Relationships

What Is Attachment Theory and What Are the Different Attachment Styles?

What if we told you there’s a way to overcome the barriers of connection and discover more passion, intimacy, and fulfillment in current or future relationships? It all comes down to attachment theory. By learning to embrace attachment theory, you’ll discover how to cultivate meaningful connections, promote personal growth, and nurture fulfilling relationships that stand the test of time.

Grow Therapy therapist Gregorio (Greg) Lozano III LPC By Greg Lozano, LPC

Updated on May 13, 2024

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Do you find yourself struggling to connect with others on a deep and meaningful level? You’re not alone.  As social creatures, it’s natural for us to seek companionship, love, and unwavering support from our partners. Yet, many of us struggle to navigate the complexities of our relationships. 

What if we told you there’s a way to overcome the barriers of connection and discover more passion, intimacy, and fulfillment in current or future relationships? It all comes down to attachment theory.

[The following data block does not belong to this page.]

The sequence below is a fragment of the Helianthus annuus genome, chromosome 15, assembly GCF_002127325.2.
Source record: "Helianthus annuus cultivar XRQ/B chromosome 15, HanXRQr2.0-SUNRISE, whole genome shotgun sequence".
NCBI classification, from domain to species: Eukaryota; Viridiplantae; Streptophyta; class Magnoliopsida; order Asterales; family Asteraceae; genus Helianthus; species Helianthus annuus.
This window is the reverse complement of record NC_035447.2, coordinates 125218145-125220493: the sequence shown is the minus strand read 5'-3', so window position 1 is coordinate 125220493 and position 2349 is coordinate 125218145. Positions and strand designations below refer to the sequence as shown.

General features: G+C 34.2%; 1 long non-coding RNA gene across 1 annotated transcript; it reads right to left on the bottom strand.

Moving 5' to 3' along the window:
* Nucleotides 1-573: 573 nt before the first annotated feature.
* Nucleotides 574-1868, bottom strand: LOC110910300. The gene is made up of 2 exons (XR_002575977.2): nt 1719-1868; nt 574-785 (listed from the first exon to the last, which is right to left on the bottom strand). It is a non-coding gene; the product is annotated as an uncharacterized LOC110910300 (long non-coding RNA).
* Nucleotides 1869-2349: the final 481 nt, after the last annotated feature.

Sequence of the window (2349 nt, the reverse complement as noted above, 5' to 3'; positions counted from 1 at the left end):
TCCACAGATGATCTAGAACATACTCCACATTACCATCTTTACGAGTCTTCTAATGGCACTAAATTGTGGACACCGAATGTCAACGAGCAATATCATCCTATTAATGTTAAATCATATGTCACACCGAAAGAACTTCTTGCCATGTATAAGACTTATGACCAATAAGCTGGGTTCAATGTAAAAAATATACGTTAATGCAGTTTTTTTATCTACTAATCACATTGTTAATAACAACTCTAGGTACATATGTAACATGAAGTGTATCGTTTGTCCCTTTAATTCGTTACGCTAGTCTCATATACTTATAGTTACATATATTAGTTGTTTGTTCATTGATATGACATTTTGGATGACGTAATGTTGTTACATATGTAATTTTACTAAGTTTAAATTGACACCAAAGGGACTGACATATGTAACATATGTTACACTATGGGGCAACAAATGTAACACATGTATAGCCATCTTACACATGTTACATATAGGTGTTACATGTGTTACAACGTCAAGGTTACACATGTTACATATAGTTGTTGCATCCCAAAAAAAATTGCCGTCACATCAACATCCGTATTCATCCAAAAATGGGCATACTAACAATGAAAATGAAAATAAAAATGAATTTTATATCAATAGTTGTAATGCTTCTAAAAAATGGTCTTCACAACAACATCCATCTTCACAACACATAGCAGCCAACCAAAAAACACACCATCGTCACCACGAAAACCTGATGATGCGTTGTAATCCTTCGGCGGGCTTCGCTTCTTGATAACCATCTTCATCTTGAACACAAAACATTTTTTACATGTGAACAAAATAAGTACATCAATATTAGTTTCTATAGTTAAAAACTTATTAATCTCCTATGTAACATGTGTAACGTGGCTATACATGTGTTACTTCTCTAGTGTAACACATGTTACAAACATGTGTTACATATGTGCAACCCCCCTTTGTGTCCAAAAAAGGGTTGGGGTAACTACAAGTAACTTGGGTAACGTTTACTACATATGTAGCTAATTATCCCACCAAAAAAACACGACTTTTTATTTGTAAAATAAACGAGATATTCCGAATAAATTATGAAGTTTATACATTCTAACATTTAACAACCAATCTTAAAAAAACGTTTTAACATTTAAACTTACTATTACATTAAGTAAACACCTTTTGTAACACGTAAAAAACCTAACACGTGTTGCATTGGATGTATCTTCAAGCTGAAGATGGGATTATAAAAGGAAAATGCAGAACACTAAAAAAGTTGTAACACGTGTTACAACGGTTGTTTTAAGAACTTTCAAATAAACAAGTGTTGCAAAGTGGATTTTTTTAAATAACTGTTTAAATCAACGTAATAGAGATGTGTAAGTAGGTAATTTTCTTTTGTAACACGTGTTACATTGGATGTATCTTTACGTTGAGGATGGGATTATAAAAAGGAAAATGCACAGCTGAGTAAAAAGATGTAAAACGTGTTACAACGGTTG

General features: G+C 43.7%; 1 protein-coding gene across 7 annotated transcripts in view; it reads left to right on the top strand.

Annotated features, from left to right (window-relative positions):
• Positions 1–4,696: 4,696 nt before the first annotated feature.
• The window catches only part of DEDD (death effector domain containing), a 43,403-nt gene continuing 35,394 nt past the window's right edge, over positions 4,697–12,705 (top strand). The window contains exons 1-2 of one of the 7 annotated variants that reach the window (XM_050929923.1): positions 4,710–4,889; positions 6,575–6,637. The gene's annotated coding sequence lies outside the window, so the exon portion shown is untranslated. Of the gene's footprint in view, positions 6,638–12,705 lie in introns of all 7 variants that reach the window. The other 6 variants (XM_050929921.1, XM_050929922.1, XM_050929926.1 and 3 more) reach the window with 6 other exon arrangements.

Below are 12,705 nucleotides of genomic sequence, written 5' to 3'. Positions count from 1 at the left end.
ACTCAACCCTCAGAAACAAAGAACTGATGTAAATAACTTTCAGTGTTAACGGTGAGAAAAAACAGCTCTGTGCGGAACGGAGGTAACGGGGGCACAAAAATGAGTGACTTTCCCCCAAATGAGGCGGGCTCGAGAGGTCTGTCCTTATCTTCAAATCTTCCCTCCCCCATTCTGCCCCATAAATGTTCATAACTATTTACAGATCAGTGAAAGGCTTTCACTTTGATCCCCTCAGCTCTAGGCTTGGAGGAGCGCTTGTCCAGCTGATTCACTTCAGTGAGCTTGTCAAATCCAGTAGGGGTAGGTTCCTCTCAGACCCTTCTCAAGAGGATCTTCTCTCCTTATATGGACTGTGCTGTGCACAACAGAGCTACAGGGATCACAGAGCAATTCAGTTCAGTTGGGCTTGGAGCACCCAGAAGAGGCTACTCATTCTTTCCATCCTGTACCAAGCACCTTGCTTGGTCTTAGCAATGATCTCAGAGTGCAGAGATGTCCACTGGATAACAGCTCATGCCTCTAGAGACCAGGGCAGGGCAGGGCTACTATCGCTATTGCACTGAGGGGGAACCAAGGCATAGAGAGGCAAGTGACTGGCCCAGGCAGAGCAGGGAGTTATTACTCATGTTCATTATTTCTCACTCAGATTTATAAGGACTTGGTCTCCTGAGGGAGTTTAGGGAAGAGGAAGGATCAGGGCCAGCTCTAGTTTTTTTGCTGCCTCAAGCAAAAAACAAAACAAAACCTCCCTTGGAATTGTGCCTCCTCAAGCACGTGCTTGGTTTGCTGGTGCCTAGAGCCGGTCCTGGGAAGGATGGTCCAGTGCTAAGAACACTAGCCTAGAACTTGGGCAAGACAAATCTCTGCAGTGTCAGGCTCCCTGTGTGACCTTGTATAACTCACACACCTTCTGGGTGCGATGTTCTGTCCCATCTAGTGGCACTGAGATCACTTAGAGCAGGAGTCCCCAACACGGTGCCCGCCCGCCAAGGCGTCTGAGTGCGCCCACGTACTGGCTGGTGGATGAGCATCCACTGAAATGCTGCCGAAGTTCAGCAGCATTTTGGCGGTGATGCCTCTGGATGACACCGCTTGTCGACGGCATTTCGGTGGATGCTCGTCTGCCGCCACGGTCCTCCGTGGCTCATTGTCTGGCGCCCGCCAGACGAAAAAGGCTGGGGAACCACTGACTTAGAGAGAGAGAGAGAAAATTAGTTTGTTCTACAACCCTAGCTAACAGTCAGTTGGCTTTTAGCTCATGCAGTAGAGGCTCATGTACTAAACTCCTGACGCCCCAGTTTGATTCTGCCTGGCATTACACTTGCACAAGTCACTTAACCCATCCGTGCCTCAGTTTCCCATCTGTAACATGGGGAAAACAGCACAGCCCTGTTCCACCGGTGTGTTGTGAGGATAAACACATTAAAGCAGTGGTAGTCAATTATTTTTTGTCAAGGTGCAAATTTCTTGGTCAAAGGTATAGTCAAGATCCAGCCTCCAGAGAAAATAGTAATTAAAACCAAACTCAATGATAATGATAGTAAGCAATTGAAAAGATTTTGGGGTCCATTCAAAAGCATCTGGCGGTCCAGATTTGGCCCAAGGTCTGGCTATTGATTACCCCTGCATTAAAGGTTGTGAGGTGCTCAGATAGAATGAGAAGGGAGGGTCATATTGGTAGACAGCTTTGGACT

This theory, which is the foundation of attachment styles, illuminates the profound impact that our early bonding experiences have on our adult connections, shaping our emotional landscape. As adults, the attachment theory influences the way we think about, perceive, and act toward our loved ones. 

Read on as we uncover the different attachment styles and explore how they affect our communication, trust, and intimacy with our romantic partners. By learning to embrace attachment theory, you’ll discover how to cultivate meaningful connections, promote personal growth, and nurture fulfilling relationships that stand the test of time.

What Are Attachment Styles? 

When it comes to human connection, understanding our attachment styles gives us the ability to unlock deeper self-awareness, transform relationship dynamics, and cultivate healthier emotional bonds with others.